There has recently been a considerable amount of reporting regarding the pressures which ambulance services are under across the country. People in critical situations, such as a man having a heart attack, have been told to get a lift to hospital or face a long wait for an ambulance.
Factors such as staff absences, ambulances having to wait outside hospitals because of delays in transferring patients into A&E, and an upsurge in 999 calls have all contributed to slower ambulance response times. Once arriving at A&E delays have also been reported, with increasing numbers of patients waiting longer than the target 4 hours. Commentators considering the current pressures on these services have noted that although the covid pandemic has made the position worse, emergency healthcare was already under strain before and they have called for resourcing and work-force planning to address this in the long-term.
Organisations are seeking to resolve the immediate problem in the short term. For instance, a spokesman for the West Midlands Ambulance Service, whose response times have worsened over the last year, has responded that they are working to reduce delays, including by “continuing to bolster frontline and control room staffing”; however they also acknowledge, as have other ambulance services, that there will be instances where patients have to wait longer for an ambulance than they would want.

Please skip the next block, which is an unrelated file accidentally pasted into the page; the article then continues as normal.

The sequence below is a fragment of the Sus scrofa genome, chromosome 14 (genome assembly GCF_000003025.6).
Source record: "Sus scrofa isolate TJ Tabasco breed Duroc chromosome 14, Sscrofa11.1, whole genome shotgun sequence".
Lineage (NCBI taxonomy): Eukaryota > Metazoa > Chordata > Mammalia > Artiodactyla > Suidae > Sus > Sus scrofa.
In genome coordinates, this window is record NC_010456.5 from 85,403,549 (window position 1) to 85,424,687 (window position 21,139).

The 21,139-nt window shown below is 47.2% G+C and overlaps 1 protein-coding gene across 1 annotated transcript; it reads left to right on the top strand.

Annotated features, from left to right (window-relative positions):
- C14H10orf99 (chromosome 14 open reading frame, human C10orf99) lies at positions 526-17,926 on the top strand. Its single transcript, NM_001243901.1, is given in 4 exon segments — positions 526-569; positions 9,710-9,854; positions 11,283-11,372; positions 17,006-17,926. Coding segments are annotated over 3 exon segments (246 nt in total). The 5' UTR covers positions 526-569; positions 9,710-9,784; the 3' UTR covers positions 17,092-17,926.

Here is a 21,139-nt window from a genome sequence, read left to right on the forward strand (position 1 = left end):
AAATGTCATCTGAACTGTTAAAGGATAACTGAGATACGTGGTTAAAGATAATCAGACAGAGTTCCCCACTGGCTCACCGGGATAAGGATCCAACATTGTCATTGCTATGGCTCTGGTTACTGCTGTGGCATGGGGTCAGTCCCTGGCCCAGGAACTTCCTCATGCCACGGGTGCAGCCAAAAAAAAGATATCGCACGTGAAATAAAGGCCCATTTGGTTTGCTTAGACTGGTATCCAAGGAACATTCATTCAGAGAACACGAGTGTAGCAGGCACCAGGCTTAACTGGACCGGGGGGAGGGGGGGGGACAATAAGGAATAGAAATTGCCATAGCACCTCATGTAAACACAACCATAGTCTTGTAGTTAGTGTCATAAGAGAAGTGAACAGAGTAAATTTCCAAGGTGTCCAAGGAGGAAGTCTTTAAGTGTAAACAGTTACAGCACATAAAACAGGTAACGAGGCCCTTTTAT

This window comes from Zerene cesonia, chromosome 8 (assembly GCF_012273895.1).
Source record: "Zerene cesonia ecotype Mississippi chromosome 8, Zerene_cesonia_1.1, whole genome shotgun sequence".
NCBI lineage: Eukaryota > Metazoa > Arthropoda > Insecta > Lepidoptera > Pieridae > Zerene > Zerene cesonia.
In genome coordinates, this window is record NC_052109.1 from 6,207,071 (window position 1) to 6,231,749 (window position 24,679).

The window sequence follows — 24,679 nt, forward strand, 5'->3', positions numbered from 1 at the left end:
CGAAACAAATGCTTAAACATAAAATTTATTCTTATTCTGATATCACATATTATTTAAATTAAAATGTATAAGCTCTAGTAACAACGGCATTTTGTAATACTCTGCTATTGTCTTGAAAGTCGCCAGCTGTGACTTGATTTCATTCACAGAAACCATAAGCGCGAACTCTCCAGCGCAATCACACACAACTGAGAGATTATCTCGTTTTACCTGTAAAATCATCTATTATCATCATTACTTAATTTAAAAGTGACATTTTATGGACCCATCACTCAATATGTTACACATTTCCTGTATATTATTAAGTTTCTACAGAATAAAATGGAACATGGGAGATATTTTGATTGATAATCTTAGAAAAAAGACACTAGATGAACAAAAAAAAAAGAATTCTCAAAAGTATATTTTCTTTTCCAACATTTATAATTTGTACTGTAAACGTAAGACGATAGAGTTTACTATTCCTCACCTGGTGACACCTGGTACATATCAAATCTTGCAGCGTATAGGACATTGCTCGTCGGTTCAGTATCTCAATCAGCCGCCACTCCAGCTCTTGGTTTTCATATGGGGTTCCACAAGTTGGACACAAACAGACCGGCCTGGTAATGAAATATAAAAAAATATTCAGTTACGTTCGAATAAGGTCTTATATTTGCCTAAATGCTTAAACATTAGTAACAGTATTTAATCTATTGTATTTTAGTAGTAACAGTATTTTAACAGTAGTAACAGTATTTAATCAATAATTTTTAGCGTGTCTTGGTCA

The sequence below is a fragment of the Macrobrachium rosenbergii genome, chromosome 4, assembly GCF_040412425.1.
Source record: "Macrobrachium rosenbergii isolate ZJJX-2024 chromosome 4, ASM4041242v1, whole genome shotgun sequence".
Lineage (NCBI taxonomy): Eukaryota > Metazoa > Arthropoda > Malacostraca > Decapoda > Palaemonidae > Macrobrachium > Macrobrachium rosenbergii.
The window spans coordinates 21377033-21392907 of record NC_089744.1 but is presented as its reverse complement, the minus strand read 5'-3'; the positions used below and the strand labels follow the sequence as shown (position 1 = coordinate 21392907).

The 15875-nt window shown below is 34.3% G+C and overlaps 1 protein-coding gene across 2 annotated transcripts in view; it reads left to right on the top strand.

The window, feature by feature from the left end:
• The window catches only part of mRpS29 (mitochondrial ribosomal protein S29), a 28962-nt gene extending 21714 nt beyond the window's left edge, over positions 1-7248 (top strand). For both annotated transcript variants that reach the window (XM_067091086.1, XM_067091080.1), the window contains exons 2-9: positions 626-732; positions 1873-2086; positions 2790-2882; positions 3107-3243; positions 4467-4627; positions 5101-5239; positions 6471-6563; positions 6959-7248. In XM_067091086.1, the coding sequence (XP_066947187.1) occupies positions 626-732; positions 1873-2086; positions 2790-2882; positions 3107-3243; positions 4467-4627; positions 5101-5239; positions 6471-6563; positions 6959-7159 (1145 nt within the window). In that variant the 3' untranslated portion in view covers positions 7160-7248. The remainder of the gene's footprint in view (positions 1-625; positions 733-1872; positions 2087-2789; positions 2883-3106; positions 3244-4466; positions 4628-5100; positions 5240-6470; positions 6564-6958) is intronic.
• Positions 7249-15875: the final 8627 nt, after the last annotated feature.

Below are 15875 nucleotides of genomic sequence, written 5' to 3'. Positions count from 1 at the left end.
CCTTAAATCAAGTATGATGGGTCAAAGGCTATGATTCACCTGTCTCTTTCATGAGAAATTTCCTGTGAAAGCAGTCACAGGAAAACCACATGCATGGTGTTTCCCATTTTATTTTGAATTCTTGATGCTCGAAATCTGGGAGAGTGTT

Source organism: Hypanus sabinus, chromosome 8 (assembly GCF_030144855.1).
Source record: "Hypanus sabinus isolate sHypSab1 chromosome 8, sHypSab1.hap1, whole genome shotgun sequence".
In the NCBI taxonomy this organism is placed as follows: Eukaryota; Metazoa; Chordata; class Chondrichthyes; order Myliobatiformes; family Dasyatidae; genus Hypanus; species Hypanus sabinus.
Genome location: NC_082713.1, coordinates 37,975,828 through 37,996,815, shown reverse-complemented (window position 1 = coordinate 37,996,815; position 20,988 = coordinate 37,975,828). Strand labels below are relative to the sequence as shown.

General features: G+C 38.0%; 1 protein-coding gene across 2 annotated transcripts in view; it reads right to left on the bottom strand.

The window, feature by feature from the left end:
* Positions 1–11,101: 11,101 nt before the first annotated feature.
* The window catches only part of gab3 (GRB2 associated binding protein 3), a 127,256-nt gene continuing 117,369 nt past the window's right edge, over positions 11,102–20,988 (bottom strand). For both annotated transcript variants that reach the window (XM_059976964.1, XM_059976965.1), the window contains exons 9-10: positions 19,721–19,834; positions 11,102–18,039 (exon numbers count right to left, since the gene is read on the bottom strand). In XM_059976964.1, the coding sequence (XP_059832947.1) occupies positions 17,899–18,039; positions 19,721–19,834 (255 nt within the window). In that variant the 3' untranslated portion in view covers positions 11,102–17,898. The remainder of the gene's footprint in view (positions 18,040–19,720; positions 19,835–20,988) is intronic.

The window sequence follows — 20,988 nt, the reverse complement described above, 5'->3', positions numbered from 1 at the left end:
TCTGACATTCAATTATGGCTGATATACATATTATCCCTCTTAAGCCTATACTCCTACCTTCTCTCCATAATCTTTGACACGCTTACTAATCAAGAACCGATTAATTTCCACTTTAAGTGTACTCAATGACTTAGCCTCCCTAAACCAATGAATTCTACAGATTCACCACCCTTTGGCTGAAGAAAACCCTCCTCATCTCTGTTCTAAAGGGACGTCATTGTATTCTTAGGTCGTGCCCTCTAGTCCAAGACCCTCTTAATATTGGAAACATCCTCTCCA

We would all hope that we could rely upon an ambulance reaching us quickly in an emergency, but sadly that is not always the case at present. If you have concerns about your health or that of a loved one it is important not to delay in seeking help and that may involve considering alternative ways of getting to hospital. In some cases an ambulance will be necessary to access emergency treatment, avoid risking further injury, or there may be no viable alternative way to get to hospital. If you do call an ambulance check the estimated response time so that you can weigh up your options and assess the best way to access the medical attention needed.
It is to be hoped that measures being put in place by ambulance and hospital trusts will address the problem, but in the meantime it is important not to be put off seeking medical attention by the prospect of delays.
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we are falling far short of the expectation which the public reasonably have, that in the event of serious illness or injury they will receive timely care in the prehospital environment and that they will get into the emergency department quickly when they get there.